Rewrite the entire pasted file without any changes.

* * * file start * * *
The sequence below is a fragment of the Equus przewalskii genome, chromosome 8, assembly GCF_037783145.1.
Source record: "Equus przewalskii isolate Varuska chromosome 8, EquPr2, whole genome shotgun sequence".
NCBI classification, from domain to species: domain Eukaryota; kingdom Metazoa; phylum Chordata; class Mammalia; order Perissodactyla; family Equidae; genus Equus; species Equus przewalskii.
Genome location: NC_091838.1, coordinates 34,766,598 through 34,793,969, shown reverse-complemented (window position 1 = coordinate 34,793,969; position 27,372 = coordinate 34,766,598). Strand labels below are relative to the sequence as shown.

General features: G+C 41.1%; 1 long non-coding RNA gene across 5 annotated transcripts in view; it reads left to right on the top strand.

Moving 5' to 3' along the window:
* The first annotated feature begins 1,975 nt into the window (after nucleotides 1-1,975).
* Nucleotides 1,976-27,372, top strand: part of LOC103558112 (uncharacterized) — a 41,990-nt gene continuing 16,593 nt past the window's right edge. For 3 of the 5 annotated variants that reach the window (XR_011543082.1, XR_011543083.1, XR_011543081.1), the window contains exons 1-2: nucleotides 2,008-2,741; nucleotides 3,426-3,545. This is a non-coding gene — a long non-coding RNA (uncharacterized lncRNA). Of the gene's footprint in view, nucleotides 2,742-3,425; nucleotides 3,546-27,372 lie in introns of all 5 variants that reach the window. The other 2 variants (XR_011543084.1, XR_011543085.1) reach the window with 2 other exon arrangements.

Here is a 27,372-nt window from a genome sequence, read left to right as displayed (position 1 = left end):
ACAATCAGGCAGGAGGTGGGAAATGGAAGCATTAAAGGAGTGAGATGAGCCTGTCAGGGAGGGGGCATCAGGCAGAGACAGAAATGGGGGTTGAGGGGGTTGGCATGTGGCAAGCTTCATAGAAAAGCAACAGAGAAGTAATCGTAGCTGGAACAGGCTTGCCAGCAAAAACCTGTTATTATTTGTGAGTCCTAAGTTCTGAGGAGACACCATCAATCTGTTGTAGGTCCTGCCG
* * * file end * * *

The sequence below is a fragment of the Equus przewalskii genome, chromosome 8, assembly GCF_037783145.1.
Source record: "Equus przewalskii isolate Varuska chromosome 8, EquPr2, whole genome shotgun sequence".
NCBI classification, from domain to species: domain Eukaryota; kingdom Metazoa; phylum Chordata; class Mammalia; order Perissodactyla; family Equidae; genus Equus; species Equus przewalskii.
Genome location: NC_091838.1, coordinates 34,766,598 through 34,793,969, shown reverse-complemented (window position 1 = coordinate 34,793,969; position 27,372 = coordinate 34,766,598). Strand labels below are relative to the sequence as shown.

General features: G+C 41.1%; 1 long non-coding RNA gene across 5 annotated transcripts in view; it reads left to right on the top strand.

Moving 5' to 3' along the window:
* The first annotated feature begins 1,975 nt into the window (after nucleotides 1-1,975).
* Nucleotides 1,976-27,372, top strand: part of LOC103558112 (uncharacterized) — a 41,990-nt gene continuing 16,593 nt past the window's right edge. For 3 of the 5 annotated variants that reach the window (XR_011543082.1, XR_011543083.1, XR_011543081.1), the window contains exons 1-2: nucleotides 2,008-2,741; nucleotides 3,426-3,545. This is a non-coding gene — a long non-coding RNA (uncharacterized lncRNA). Of the gene's footprint in view, nucleotides 2,742-3,425; nucleotides 3,546-27,372 lie in introns of all 5 variants that reach the window. The other 2 variants (XR_011543084.1, XR_011543085.1) reach the window with 2 other exon arrangements.

Here is a 27,372-nt window from a genome sequence, read left to right as displayed (position 1 = left end):
ACAATCAGGCAGGAGGTGGGAAATGGAAGCATTAAAGGAGTGAGATGAGCCTGTCAGGGAGGGGGCATCAGGCAGAGACAGAAATGGGGGTTGAGGGGGTTGGCATGTGGCAAGCTTCATAGAAAAGCAACAGAGAAGTAATCGTAGCTGGAACAGGCTTGCCAGCAAAAACCTGTTATTATTTGTGAGTCCTAAGTTCTGAGGAGACACCATCAATCTGTTGTAGGTCCTGCCG